3. All Go Special (Play Type)

  • It’s a pass play. All running plays won’t have any route responsibilities after the play type. Since this is a pass play, you as the quarterback will have to tell the wide receivers what route they will be running. Usually the play concept is enough to tell the receivers their jobs but it is customary to have two routes, normally your first and second read, to follow.
  • Special indicates to the F-Receiver that he has to put pressure on the safety and run the vertical route in front of him. Without the special, it would indicate the receivers to run all go-routes.

4. X-Shallow Cross H-Wide (Routes/Cadence)

  • Some plays don’t have routes included in the play because some concepts, like All Go, are self-explanatory. Because of Special, we include the modified routes.
  • The X receiver is your go-to guy. In this play, he will be your first read running a shallow cross route. You run two yards off the line of scrimmage and run flat across the field.
  • The F receiver is your second read. In this play, he will run a vertical route in between the two safeties if it is man-to-man defense or cross the strong safety’s face to clear space underneath or for the other two vertical routes to have one-on-one coverage if it is zone defense.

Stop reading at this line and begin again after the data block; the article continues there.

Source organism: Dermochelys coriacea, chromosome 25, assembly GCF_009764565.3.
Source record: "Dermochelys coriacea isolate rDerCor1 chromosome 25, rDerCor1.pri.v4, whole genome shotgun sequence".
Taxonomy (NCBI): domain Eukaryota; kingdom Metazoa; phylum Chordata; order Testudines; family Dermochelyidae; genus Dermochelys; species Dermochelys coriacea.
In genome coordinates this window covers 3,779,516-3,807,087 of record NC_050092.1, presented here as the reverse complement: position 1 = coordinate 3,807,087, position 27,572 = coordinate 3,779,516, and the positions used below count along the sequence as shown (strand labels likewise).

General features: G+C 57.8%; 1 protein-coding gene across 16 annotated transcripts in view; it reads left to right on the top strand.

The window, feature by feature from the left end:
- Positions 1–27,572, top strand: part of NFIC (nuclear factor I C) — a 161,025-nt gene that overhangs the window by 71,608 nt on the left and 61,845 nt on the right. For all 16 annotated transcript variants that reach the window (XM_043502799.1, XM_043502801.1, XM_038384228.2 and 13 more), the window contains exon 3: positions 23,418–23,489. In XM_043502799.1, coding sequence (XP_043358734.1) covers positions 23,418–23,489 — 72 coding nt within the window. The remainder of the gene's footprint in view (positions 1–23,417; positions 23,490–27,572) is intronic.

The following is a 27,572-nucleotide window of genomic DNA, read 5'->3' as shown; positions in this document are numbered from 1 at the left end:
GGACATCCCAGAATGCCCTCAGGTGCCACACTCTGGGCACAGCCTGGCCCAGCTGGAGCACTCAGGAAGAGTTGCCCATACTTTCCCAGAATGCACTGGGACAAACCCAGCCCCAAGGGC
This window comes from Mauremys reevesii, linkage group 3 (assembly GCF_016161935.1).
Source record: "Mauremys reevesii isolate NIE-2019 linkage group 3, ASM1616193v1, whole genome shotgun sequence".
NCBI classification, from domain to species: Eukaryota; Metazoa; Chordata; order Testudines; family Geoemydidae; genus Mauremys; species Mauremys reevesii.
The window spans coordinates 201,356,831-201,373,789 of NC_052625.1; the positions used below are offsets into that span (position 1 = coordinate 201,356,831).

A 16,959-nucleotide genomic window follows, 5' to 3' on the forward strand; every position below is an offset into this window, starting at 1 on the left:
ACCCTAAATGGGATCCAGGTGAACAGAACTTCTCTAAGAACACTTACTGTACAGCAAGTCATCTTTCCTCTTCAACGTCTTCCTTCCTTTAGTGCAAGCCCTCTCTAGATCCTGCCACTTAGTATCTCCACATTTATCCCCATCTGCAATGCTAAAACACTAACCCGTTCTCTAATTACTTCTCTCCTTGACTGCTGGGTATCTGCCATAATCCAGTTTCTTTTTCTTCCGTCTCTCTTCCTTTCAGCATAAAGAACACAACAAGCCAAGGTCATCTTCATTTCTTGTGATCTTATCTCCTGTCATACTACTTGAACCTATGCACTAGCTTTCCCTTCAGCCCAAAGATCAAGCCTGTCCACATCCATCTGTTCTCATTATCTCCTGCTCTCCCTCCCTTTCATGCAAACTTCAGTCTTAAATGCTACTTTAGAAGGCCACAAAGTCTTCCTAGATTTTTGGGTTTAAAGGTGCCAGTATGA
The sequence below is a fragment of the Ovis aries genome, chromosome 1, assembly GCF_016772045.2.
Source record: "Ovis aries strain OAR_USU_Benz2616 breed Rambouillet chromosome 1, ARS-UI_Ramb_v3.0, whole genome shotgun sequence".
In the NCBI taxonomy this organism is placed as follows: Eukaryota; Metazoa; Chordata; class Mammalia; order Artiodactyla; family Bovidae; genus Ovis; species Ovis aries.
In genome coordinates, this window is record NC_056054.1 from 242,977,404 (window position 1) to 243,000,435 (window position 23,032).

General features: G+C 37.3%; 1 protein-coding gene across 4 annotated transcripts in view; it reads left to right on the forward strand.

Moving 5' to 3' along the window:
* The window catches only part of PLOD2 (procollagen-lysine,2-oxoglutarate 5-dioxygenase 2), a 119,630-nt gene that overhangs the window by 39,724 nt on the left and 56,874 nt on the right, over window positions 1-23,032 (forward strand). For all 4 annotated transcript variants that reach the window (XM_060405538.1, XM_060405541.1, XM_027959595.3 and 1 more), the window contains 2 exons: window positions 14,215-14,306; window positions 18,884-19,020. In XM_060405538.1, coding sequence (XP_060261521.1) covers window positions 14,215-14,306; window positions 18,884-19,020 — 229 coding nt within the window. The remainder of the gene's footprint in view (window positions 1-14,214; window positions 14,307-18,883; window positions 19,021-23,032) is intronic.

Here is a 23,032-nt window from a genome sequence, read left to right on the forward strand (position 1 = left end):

• The H is your checkdown. As indicated earlier by Sway, he is a live receiver running a wide route where he extends out to the flat on the right side and runs upfield.
  • The Y and Z receivers are seldom ever thrown to. They strictly keep the defense honest and preoccupied with something else happening on the field. Decoys. Sometimes the secondary will get too nosy and pay attention to the running back out of the backfield and lose the two go-routes in coverage.
  • The cadence is on one. Altered cadences will be indicated at the end of the play, usually labeled with a color.
  • Example: Hop to Gun Blue King Trips Right Tear 52 Sway All Go Special X-Shallow Cross H-Wide.
  • Blue signifies to the offensive line to snap the ball on a “Blue (number)” and that any other snap count is a dummy count to get the defense offsides.

Feel like you’ve got it down? Well that’s just for one play. Remember there are pre-snap reads prior to the snap, checks on the protection in case it’s loud and there’s a miscommunication and there are audibles if the defense is in a different look that the quarterback doesn’t like.

Imagine, some professionals and student-athletes have multiple coaching changes yearly and relearning an entirely different system. Then you remember Pro Football Hall of Fame quarterbacks like Peyton Manning ran their team’s entire offense and played for championship-winning head coaches like Bill Walsh under the West Coast offense that have an entirely different terminology than most teams. Coaching disciples keep some of its verbiage, but changes are added to distinguish systems.

Playing quarterback is one of the hardest positions because of the mental demand it requires. That’s why they get all the blame and glory. Defense may win championships, but without an elite quarterback to understand the play call, you can’t score the ball.